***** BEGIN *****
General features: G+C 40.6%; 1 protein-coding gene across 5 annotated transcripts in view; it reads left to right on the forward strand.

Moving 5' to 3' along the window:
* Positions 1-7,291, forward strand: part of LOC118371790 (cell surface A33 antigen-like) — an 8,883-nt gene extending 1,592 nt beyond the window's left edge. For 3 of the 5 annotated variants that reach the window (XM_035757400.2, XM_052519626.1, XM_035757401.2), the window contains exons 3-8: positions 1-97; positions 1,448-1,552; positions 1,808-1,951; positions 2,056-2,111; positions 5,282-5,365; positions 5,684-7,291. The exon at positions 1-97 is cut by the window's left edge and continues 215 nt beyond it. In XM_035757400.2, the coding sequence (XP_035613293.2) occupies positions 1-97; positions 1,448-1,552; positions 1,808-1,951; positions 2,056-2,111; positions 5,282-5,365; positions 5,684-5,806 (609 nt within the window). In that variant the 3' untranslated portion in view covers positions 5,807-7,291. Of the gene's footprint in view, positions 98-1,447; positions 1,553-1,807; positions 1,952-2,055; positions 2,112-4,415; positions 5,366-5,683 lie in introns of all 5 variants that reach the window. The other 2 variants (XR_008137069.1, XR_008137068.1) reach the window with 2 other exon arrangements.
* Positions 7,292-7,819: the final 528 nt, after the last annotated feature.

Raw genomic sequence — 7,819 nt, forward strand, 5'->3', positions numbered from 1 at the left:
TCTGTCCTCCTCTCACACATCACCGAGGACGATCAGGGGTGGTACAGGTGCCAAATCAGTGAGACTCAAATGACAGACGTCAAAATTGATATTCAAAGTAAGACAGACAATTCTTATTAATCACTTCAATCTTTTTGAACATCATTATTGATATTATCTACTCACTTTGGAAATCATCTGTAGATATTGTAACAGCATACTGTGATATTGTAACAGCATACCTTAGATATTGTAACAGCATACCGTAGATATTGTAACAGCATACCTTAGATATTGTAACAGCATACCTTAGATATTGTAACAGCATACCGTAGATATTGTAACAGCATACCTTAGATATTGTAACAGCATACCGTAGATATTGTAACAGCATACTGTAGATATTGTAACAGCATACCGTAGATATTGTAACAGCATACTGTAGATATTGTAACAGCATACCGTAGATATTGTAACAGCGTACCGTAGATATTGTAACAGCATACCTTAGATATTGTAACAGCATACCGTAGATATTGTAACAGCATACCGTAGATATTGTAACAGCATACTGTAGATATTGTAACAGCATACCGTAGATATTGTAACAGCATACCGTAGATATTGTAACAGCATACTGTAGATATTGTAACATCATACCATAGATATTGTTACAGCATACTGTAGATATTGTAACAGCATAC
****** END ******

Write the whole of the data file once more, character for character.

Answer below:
General features: G+C 40.6%; 1 protein-coding gene across 5 annotated transcripts in view; it reads left to right on the forward strand.

Moving 5' to 3' along the window:
* Positions 1-7,291, forward strand: part of LOC118371790 (cell surface A33 antigen-like) — an 8,883-nt gene extending 1,592 nt beyond the window's left edge. For 3 of the 5 annotated variants that reach the window (XM_035757400.2, XM_052519626.1, XM_035757401.2), the window contains exons 3-8: positions 1-97; positions 1,448-1,552; positions 1,808-1,951; positions 2,056-2,111; positions 5,282-5,365; positions 5,684-7,291. The exon at positions 1-97 is cut by the window's left edge and continues 215 nt beyond it. In XM_035757400.2, the coding sequence (XP_035613293.2) occupies positions 1-97; positions 1,448-1,552; positions 1,808-1,951; positions 2,056-2,111; positions 5,282-5,365; positions 5,684-5,806 (609 nt within the window). In that variant the 3' untranslated portion in view covers positions 5,807-7,291. Of the gene's footprint in view, positions 98-1,447; positions 1,553-1,807; positions 1,952-2,055; positions 2,112-4,415; positions 5,366-5,683 lie in introns of all 5 variants that reach the window. The other 2 variants (XR_008137069.1, XR_008137068.1) reach the window with 2 other exon arrangements.
* Positions 7,292-7,819: the final 528 nt, after the last annotated feature.

Raw genomic sequence — 7,819 nt, forward strand, 5'->3', positions numbered from 1 at the left:
TCTGTCCTCCTCTCACACATCACCGAGGACGATCAGGGGTGGTACAGGTGCCAAATCAGTGAGACTCAAATGACAGACGTCAAAATTGATATTCAAAGTAAGACAGACAATTCTTATTAATCACTTCAATCTTTTTGAACATCATTATTGATATTATCTACTCACTTTGGAAATCATCTGTAGATATTGTAACAGCATACTGTGATATTGTAACAGCATACCTTAGATATTGTAACAGCATACCGTAGATATTGTAACAGCATACCTTAGATATTGTAACAGCATACCTTAGATATTGTAACAGCATACCGTAGATATTGTAACAGCATACCTTAGATATTGTAACAGCATACCGTAGATATTGTAACAGCATACTGTAGATATTGTAACAGCATACCGTAGATATTGTAACAGCATACTGTAGATATTGTAACAGCATACCGTAGATATTGTAACAGCGTACCGTAGATATTGTAACAGCATACCTTAGATATTGTAACAGCATACCGTAGATATTGTAACAGCATACCGTAGATATTGTAACAGCATACTGTAGATATTGTAACAGCATACCGTAGATATTGTAACAGCATACCGTAGATATTGTAACAGCATACTGTAGATATTGTAACATCATACCATAGATATTGTTACAGCATACTGTAGATATTGTAACAGCATAC